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Review Article
The Open Access Journal of Science and Technology
Vol. 1 (2013), Article ID 100007, 5 pages
doi:10.11131/2013/100007

Anorexia Nervosa and Bulima Nervosa Critical Analysis of It's Treatment: Implications and Interventions

Flourish Itulua-Abumere1,2

1Alumna, University of Roehampton, London, UK

2H269 Ikota Shopping Complex, Lekki-Epe Express Road, VGC-Lagos, Nigeria

Received 21 January 2013; Accepted 10 March 2013

Academic Editors: M. Rahman and A. Samaha

Copyright © 2013 Flourish Itulua-Abumere. This is an open access article distributed under the Creative Commons Attribution License, which permits unrestricted use, distribution, and reproduction in any medium, provided the original work is properly cited.

Abstract

The diagnostic consideration of the eating disorders anorexia nervosa and bulimia nervosa has been given much focus over the last two decades than previously, as clinicians have become more aware of the frequency of these disorders and the difficulties associated with their treatment. Anorexia nervosa and bulimia nervosa as known in the DSM-IV as eating disorders are characterized by physically and/or psychologically harmful eating patterns. Although the psychological explanation of what we now call anorexia nervosa have been known about for centuries, it has only recently attracted much interest, due to greater public knowledge and increased incidence (according to Gross and MclLveen 2006, the latter claim has been disputed). Most people suffering from anorexia nervosa and bulimia nervosa start by fasting. Anorexia nervosa is a deliberate self-starvation. A person whose body weight is less than expected for his or her body height and weight is considered to be anorexic. In contract, bulimia involves binge eating a large quantity of food followed by purging by self-induced vomiting, enemas, laxatives, or diuretics.

1. Introduction

“Anorexia and bulimia nervosa have both been defined out of the wide range of psychologically relevant problems of weight and eating from which people suffer. However, many people with clinically significant eating disorders do not precisely fulfil the diagnostic criteria for anorexia and bulimia nervosa disorders. Thus, the main diagnoses are essentially archetypes, albeit valuable ones” [1]. The concept of anorexia nervosa has existed since the 19th century. In contrast, bulimia nervosa was defined less than three decades ago [2]. Both concepts have evolved somewhat but each has remained useful and they are included in the main psychiatric classificatory systems, DSM-IV and ICD-10 [3,4]. The American DSM-IV will be applied in describing the diagnostic criteria for both disorders in this essay.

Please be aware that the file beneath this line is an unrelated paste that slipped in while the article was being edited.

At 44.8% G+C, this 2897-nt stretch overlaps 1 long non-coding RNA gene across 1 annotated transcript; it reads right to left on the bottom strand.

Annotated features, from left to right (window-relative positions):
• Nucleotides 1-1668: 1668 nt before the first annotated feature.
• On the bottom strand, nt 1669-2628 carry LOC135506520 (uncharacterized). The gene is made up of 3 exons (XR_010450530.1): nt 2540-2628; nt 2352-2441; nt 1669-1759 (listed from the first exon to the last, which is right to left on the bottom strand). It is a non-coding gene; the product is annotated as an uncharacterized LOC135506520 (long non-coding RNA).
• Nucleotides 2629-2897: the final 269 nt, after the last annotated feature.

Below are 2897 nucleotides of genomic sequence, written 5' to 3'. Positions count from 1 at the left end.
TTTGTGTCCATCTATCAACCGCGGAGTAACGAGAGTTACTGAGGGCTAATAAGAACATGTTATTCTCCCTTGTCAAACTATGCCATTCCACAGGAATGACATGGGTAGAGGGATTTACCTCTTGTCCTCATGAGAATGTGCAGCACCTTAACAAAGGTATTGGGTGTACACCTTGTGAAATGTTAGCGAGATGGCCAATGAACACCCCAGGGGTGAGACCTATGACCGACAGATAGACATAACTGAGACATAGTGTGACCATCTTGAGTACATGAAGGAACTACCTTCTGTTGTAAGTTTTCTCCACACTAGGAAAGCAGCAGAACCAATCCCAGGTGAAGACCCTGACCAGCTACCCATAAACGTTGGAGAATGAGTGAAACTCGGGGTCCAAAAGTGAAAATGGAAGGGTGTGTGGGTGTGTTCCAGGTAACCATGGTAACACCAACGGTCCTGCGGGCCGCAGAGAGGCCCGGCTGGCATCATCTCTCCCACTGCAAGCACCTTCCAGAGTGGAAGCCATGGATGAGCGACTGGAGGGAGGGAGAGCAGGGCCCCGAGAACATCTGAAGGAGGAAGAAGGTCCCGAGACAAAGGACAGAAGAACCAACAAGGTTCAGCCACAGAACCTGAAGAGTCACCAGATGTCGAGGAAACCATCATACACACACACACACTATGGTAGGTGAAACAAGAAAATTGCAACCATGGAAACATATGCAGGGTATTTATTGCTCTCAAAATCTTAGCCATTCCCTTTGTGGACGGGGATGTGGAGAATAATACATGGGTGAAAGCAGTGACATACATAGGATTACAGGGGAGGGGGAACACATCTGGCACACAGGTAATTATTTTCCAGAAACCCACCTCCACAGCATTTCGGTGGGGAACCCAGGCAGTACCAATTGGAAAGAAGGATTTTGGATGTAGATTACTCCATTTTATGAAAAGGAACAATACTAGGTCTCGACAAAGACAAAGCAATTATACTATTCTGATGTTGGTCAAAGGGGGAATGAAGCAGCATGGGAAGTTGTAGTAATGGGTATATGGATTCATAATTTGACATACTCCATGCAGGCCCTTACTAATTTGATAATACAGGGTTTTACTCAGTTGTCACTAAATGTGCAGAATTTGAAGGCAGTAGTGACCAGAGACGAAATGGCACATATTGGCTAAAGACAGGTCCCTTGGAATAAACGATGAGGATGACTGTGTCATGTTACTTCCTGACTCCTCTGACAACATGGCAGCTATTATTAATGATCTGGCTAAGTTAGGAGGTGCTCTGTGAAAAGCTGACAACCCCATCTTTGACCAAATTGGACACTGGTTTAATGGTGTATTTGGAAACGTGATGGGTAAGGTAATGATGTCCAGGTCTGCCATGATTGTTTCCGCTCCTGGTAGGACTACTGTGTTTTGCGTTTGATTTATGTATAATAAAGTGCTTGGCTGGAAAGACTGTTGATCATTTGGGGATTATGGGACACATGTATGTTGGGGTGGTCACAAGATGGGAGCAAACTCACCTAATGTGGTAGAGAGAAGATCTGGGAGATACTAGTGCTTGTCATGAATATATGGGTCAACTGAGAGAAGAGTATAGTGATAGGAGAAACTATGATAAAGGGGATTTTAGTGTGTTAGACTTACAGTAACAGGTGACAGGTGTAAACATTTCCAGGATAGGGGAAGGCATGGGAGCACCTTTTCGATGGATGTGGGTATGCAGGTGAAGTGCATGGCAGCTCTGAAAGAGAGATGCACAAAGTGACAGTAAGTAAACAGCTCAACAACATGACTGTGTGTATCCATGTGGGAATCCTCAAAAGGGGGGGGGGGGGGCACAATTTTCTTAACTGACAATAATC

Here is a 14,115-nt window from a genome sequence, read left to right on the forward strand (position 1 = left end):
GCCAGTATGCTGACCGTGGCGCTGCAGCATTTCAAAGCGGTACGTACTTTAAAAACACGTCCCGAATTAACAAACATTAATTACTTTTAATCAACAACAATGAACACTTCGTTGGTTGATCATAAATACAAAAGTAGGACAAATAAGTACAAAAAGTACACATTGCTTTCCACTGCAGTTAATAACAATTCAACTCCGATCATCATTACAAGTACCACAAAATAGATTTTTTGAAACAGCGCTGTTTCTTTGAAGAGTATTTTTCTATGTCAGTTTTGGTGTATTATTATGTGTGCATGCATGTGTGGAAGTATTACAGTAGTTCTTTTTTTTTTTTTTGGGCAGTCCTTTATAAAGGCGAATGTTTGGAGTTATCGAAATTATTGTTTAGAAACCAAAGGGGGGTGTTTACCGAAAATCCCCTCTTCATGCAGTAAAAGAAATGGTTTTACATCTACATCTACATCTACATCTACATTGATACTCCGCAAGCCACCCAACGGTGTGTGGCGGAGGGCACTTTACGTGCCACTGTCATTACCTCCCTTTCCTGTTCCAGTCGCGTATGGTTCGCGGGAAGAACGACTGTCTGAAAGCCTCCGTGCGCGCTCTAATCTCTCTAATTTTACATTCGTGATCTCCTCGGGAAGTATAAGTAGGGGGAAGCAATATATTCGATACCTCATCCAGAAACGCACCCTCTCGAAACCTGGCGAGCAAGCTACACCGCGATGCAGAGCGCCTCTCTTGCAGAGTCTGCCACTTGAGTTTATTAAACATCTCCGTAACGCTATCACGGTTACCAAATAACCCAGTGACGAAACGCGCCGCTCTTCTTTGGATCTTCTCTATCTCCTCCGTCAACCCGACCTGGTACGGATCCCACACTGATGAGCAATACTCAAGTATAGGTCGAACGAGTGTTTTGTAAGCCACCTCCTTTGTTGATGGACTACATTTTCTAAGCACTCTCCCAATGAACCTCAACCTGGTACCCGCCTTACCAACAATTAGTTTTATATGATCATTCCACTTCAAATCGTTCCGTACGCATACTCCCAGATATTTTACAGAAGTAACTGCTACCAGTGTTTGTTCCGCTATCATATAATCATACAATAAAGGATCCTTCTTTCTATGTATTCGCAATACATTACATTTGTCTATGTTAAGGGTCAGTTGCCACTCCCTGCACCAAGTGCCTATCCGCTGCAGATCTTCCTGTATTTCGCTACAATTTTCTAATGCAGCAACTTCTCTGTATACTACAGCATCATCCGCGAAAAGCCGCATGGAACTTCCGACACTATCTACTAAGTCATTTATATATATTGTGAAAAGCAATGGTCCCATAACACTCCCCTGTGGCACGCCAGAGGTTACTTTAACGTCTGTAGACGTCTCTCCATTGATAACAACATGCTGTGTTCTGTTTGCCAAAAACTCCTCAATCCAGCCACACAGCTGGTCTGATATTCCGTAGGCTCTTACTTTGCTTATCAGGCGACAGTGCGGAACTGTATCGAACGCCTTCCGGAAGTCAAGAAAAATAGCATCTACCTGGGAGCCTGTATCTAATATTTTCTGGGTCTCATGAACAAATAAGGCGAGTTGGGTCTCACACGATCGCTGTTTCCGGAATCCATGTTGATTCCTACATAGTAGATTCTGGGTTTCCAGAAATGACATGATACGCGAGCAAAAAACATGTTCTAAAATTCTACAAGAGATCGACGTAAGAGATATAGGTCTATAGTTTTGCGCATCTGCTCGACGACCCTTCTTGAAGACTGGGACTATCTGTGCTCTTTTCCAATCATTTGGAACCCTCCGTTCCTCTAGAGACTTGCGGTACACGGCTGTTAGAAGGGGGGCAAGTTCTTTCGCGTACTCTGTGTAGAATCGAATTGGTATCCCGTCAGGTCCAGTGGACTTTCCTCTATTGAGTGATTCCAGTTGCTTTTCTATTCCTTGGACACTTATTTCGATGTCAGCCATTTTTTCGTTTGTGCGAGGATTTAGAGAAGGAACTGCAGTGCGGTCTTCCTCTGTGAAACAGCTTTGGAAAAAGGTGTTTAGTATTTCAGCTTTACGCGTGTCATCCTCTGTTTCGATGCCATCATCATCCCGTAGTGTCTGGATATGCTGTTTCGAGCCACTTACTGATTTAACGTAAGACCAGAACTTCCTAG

T1
Table 1: Common symptoms of anorexia/bulimia nervosa.

Anorexia: Three diagnostic criteria have been recommended by [6] for anorexia nervosa. These includes: “(A) actions that are deliberately planned to lead to pronounced weight loss; (B) developing an unusual behaviour that is defined by a morbid fear of becoming fat; and (C) evidence of an endocrine disorder, amenorrhea in females, and loss of sexual potency and sexual interest in males” [7]. While others have suggested other diagnostic criteria since, they generally involve aspects of Russell's original criteria. The DSM-IV diagnostic criteria for anorexia nervosa are shown in Table 2. [7].

T2
Table 2

One other diagnostic criterion for anorexia nervosa is the change of behaviour that is designed to produce marked weight loss. There have been different general agreements that a drive for thinness is necessary for the diagnosis. Different investigators have described this criterion in somewhat differing terms: 'the relentless pursuit of thinness' [8,9]; 'the pursuit of thinness' [10]; 'the deliberate wish to be slim' [11]; or the pursuit of thinness as a pleasure in itself' [12]. Another diagnostic criterion for anorexia nervosa is the intense of putting on body weight or becoming fat. The diagnostic criteria suggested by Russell's correspond with criteria B and C in DSM-IV. It involves both the morbid fear of becoming fat and the regulation of self-esteem to an excessive degree by concerns with weight and shape. This relates to attitudes and feelings the person has about her body or particular body part [7].

As a result of the significant weight loss, anorectics take on an emaciated appearance. Literally, anorexia nervosa means 'nervous loss of appetite'. However, anorectics are often both hungry and preoccupied with thoughts of food. For example, they may constantly read recipe books and may prepare elaborate meals for their friends. Anorectics themselves, however, will avoid most calorie-rich foods such as meat, milk products, sweets and other desserts, and will often limit their consumption to little more than a lettuce leaf and carrot. Anorectics also demonstrate a reduced pleasure in eating [14]. Although studies indicate that anorectics do not experience deficiencies in taste, [13] have shown that they have a low hedonic responsiveness to taste and an aversion to the oral sensation of fat [13].